Sturgeon says she is 'passionate feminist' after JK Rowling T-shirt post

The Harry Potter author shared a photo of her top which called the First Minister a 'destroyer of women's rights'.

Nicola Sturgeon says she is ‘passionate feminist’ after Harry Potter author JK Rowling women’s rights T-shirt post Twitter / STV News

The First Minister has described herself as a “passionate feminist” after Harry Potter author JK Rowling wore a T-shirt accusing her of being a “destroyer of women’s rights”.

The author, who wrote the multi-million selling Harry Potter series of books, posted a photo on Twitter wearing the garment, which features the words: “Nicola Sturgeon: Destroyer of women’s rights.”

It came after a Holyrood committee voted by a majority of MSPs to back legislation that aims to make it easier for transgender people to be legally recognised as their preferred gender.

The Gender Recognition Reform (Scotland) Bill, which is currently making its way through parliament, would drop the need for a medical diagnosis of gender dysphoria, as well as reducing the time a person would be required to live in their acquired gender from two years to three months – though there would be a three-month “reflection period”.

Speaking on the BBC’s Today programme ahead of the SNP conference in Aberdeen, Sturgeon was asked if she is a “destroyer of women’s rights”.

She said: “No, I’ve spent my entire life campaigning for women’s rights and I’m a passionate feminist with lots of evidence behind that.

“I respect people’s views on this – people are entitled to express their views however they wish.”

She added the Bill is about “reforming an existing process” and “doesn’t give any more rights to trans people and it doesn’t take any rights away from women”.

A majority of MSPs on the Equalities, Human Rights and Civil Justice Committee recommended the general principles of the Gender Recognition Reform (Scotland) Bill should be approved.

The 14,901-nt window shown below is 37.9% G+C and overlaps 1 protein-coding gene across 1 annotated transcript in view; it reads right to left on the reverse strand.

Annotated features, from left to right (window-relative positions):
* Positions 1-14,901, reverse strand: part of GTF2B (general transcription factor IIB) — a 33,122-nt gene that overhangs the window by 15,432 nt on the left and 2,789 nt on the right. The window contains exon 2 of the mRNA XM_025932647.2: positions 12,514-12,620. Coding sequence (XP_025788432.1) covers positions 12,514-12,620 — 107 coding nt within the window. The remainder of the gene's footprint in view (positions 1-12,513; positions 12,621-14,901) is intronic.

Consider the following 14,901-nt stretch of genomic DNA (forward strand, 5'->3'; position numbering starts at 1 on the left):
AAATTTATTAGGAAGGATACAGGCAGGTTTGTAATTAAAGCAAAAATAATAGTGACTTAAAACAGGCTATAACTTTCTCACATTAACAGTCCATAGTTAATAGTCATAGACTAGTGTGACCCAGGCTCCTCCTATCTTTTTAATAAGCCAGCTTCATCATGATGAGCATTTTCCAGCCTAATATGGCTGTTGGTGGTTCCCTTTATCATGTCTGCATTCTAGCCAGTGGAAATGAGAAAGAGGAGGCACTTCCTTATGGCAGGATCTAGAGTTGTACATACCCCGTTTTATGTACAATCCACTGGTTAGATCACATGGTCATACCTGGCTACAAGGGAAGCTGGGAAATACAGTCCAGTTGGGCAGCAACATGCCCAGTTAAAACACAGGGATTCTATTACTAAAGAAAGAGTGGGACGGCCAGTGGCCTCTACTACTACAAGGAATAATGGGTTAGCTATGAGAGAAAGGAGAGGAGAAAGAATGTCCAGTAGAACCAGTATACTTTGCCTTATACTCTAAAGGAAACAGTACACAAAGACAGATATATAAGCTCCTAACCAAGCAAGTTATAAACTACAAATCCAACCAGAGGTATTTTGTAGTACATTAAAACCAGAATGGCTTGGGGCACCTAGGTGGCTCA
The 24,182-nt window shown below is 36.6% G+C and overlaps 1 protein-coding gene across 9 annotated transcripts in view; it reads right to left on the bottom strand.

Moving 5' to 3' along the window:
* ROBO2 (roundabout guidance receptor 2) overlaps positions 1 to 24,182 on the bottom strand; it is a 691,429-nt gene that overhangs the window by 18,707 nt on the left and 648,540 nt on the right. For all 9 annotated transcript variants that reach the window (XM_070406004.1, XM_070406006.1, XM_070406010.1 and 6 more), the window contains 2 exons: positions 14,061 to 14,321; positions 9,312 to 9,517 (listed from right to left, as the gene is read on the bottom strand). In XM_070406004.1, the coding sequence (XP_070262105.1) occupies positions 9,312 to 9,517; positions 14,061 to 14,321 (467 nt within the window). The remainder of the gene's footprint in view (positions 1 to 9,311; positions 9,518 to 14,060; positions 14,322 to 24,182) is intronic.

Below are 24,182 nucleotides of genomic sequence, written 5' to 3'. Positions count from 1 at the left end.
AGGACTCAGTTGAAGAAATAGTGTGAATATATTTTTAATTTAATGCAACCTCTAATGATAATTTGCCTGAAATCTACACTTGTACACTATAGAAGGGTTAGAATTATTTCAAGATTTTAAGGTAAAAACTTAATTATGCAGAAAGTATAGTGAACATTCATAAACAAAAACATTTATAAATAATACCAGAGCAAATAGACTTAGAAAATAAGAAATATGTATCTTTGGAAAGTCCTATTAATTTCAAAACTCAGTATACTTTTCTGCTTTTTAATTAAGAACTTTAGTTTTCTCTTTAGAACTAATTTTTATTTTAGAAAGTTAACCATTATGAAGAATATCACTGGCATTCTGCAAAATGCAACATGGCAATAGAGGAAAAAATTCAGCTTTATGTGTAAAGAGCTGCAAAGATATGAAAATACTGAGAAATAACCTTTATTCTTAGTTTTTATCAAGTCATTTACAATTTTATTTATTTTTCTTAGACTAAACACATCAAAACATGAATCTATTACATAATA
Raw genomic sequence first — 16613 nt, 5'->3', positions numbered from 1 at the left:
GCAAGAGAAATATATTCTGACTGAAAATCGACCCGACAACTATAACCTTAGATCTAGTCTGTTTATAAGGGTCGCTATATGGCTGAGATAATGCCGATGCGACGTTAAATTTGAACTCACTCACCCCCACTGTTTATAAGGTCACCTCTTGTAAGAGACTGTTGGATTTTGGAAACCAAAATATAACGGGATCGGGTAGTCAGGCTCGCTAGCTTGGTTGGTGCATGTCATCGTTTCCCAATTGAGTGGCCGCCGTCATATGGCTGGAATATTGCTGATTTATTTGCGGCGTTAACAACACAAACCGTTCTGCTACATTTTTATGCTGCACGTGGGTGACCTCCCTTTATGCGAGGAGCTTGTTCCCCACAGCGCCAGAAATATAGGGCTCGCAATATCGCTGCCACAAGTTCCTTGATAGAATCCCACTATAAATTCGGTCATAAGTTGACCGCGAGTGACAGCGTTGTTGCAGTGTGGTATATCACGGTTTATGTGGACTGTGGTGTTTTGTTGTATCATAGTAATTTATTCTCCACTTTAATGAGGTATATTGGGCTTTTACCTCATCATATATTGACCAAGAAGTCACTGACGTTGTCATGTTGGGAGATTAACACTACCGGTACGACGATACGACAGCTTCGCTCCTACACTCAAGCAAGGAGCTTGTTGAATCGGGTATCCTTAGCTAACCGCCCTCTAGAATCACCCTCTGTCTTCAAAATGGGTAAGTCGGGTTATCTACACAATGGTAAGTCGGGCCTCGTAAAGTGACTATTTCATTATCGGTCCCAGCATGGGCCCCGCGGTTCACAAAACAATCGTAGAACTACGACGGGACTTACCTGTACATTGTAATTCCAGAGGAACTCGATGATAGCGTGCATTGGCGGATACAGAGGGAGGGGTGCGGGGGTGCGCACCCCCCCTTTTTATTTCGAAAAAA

However, some fear the reforms “could potentially mean the process is open to abuse from bad faith actors, particularly predatory men”.

Concerns have also been raised about the impact the reforms could have on single-sex spaces for women and girls – such as female-only toilets or changing rooms.

The report – published ahead of a demonstration outside Holyrood – said most MSPs on the committee agree that while such views are “sincerely held”, they are satisfied the Bill would not change any of the existing protections women have under the Equality Act 2010, “including the ability to exclude trans people from single-sex services where proportionate and appropriate”.

Sturgeon said the threat to women is not trans women, but predatory men.

“Any man who seeks to abuse any process to attack women, we should deal with that, we shouldn’t stigmatise further an already stigmatised group of people,” she said.

“This is a statutory process, there are criminal implications for anybody who abuses that – it is not a process without significant conditions attached to it.”

The current process, the First Minister added, is “stigmatising, it’s traumatic, it’s asking people to effectively prove they are mentally unwell”, adding that anyone caught abusing the process outlined in the new Bill will be committing “a criminal offence”.

She went on: “There are many, many real threats out there to women right now, from attacks – physical attacks, attacks of sexual violence to the removal of abortion and reproductive rights – women in countries like Iran are going through.

“There are no shortage of attacks on women that feminists, real feminists, as I consider myself to be, should be focusing on right now.”

Convener of the Equalities, Human Rights and Civil Justice Committee Joe FitzPatrick said: “We believe these important reforms will improve the lives and experiences of trans people.”

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